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Review: Doctor Strange 

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DOCTOR STRANGE

**1/2

It’s the R2-D2 of the MCU. It’s Wilson the volleyball in fabric form. It’s the rampaging refrigerator from Requiem for a Dream, if the fridge had only been cuddly and cute instead of monstrous and menacing.

It’s the Cloak of Levitation, and without uttering a single word, growl or beep, it’s a veritable scene-stealer in Doctor Strange, a fairly entertaining but largely unexceptional addition to the cinematic superhero canon.

This cape crusader doesn’t appear until a significant portion of the picture has passed. Before that, there’s plenty of expository material to relate, beginning with a look at the unmitigated arrogance of Stephen Strange (Benedict Cumberbatch), a brilliant neurosurgeon who knows he’s brilliant and wants everyone else to know it as well.

An automobile accident (his fault, because he’s arrogant) destroys his hands but only enhances his unbecoming personality, as he cruelly shuts out his girlfriend, fellow doctor Christine Palmer (Rachel McAdams), and takes up residence in the sanctum of self-pity.

But upon hearing of a healer in the Far East who might be able to cure him, he cashes in his frequent flyer miles and soon finds himself taking instruction from The Ancient One (Tilda Swinton), who trains him in the mystical arts.

She’s assisted by her prized pupil Mordo (Chiwetel Ejiofor), the gruff librarian Wong (Benedict Wong, sharing scene-swiping duties with that cape) and various other underlings, all required to remain alert against Kaecilius (Mads Mikkelsen), a former student who opted to move over to the Dark Side of the Force – excuse me, the Dark Dimension.

With Marvel’s decision to absolutely glut our theaters with all things excelsior, it’s a given that some efforts will be less, uh, marvelous than others — that’s certainly the case with Doctor Strange, which feels more like a conveyor-belt product with the expected rinse-lather-repeat beats.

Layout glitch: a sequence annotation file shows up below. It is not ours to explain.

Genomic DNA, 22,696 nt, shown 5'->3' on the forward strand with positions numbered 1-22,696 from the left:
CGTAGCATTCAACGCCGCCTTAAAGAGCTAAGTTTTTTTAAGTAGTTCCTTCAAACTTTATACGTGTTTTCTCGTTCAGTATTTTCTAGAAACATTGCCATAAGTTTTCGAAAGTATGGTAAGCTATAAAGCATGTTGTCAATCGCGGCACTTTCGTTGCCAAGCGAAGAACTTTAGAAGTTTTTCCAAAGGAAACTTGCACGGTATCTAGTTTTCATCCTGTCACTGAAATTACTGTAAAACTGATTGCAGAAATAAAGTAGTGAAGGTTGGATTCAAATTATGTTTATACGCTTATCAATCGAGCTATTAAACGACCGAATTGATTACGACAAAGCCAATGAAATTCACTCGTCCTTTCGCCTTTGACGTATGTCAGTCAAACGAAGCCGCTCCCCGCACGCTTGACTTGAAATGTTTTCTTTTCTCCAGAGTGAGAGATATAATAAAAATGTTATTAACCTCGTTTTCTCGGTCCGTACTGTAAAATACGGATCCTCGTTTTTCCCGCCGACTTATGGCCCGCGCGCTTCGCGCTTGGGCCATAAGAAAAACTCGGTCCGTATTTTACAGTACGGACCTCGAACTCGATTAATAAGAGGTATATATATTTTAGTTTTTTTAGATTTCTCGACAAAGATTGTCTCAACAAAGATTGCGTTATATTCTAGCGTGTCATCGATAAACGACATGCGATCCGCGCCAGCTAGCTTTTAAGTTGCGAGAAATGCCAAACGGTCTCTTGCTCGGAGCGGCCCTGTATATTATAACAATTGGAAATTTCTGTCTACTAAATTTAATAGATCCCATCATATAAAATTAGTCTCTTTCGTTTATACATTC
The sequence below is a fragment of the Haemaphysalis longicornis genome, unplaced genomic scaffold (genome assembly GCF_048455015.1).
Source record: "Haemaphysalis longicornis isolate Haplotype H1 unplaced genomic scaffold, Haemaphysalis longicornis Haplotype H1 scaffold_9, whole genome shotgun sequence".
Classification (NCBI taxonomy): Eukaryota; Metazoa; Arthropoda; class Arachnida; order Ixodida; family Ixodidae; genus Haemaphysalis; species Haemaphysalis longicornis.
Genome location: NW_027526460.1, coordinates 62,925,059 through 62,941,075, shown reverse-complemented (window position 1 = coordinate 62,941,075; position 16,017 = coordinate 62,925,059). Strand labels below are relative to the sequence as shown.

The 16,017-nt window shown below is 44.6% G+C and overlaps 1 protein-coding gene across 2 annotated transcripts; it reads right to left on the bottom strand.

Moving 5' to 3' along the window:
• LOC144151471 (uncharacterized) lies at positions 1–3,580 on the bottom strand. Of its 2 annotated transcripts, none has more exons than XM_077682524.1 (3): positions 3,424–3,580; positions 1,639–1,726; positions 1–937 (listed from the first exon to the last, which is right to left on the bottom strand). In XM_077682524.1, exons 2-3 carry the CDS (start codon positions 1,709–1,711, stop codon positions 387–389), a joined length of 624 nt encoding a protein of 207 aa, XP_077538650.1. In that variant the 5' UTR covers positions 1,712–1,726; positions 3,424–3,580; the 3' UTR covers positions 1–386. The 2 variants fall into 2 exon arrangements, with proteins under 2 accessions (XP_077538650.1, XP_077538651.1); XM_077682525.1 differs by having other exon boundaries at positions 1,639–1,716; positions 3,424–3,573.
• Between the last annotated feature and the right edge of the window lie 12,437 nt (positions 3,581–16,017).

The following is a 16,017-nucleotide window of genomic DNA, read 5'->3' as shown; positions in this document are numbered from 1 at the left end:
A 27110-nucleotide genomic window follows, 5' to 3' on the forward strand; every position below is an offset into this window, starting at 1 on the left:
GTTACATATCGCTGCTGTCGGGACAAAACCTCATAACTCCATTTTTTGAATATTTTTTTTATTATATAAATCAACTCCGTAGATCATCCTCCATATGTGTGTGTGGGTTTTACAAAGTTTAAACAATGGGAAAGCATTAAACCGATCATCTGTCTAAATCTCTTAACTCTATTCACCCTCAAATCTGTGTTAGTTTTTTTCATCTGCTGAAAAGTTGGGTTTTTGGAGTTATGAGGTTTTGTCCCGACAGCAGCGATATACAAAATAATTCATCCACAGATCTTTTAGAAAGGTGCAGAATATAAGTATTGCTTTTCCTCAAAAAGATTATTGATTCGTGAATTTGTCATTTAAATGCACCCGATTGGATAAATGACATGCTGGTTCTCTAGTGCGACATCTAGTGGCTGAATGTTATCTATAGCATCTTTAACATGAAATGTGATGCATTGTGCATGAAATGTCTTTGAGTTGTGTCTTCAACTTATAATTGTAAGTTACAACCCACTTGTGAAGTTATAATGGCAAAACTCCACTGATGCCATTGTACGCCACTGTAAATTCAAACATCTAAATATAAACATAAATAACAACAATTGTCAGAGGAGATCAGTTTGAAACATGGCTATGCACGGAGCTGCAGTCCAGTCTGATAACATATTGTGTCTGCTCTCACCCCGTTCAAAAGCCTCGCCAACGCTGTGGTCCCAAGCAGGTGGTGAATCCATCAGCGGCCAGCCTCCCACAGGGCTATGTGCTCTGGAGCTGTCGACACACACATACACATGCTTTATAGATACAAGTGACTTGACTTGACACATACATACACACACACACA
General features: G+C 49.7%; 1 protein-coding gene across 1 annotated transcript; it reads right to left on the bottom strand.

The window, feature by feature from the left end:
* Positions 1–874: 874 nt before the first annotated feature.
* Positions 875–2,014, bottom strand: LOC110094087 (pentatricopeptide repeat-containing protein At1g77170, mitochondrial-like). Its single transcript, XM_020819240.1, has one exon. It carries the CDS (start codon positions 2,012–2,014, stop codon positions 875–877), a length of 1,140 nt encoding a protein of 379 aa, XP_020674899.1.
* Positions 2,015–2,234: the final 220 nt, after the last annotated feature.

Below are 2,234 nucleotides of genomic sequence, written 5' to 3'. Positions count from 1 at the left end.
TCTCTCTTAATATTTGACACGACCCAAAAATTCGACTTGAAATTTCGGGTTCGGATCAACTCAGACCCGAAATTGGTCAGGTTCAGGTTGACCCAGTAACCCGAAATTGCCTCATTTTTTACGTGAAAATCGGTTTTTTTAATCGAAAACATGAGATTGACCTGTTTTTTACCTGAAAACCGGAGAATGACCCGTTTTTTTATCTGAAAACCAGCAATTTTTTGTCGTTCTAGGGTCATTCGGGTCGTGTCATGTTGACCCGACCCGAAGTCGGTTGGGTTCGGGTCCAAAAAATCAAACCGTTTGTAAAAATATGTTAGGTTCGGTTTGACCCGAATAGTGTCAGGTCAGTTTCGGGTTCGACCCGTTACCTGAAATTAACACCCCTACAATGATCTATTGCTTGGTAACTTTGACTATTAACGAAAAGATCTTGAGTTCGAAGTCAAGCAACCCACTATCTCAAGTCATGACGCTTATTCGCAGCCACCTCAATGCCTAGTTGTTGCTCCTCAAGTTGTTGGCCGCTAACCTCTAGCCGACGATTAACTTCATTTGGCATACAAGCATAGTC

The picture has three credited screenwriters (including director Scott Derrickson), but it truly feels like an endeavor in which a committee oversaw every aspect of its genesis. Even Ant-Man, generally not ranked in the upper echelons of the MCU flicks, offers more freewheeling fun than this by-the-numbers assignment, which fails to breathe much life into the origin story (this one feeling similar to the one from Batman Begins) and relying too heavily on visual effects rather than character dynamics (usually, the mix is more balanced in these pictures).

The decision-making is most infuriating with the character of The Ancient One. It doesn’t bother me that this male figure has been turned into a female one, and others have already been protesting the fact that an Asian wasn’t given the role (George Takei has some choice words on this subject).

No, what’s heinous is the complete Orwellian removal of Tibet as both the character’s nationality and the film’s setting (it’s been swapped out for Nepal), simply because China is the world’s largest market for American films, and Disney-Marvel suits (and apparently their lawyers) didn’t want to even acknowledge the existence of Tibet lest it upset the Chinese overlords who approve the country’s film slate (co-scripter C. Robert Cargill even stated this before taking back his comments, presumably on Disney’s command).

It’s an awful if predictably capitalist reason, and it makes one wonder if, had Marvel Studios existed at the time and had Germany not disallowed the import of American films, the studio would have excised any Jewish characters from its movies during the late 1930s for fear that the German market would have frowned upon them.

Rote storytelling and pesky politics aside, the film does offer its rewards, particularly in Cumberbatch’s fine performance, some twisty visuals (many cribbed from Inception), and the occasional dabs of gentle humor.

As for the Cape of Levitation, it makes its presence known during one of Strange’s many skirmishes with Kaecilius and his minions. Like Harry Potter’s broom, it chooses Strange rather than the other way around, and it remains busy saving his life, dragging him toward useful weapons, and even taking it upon itself to beat up a lackey.

These scenes are among the movie’s most enjoyable ones, and they help disguise the more mundane stretches that otherwise would leave the faithful feeling hoodwinked.


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Connect Today 06.21.2018

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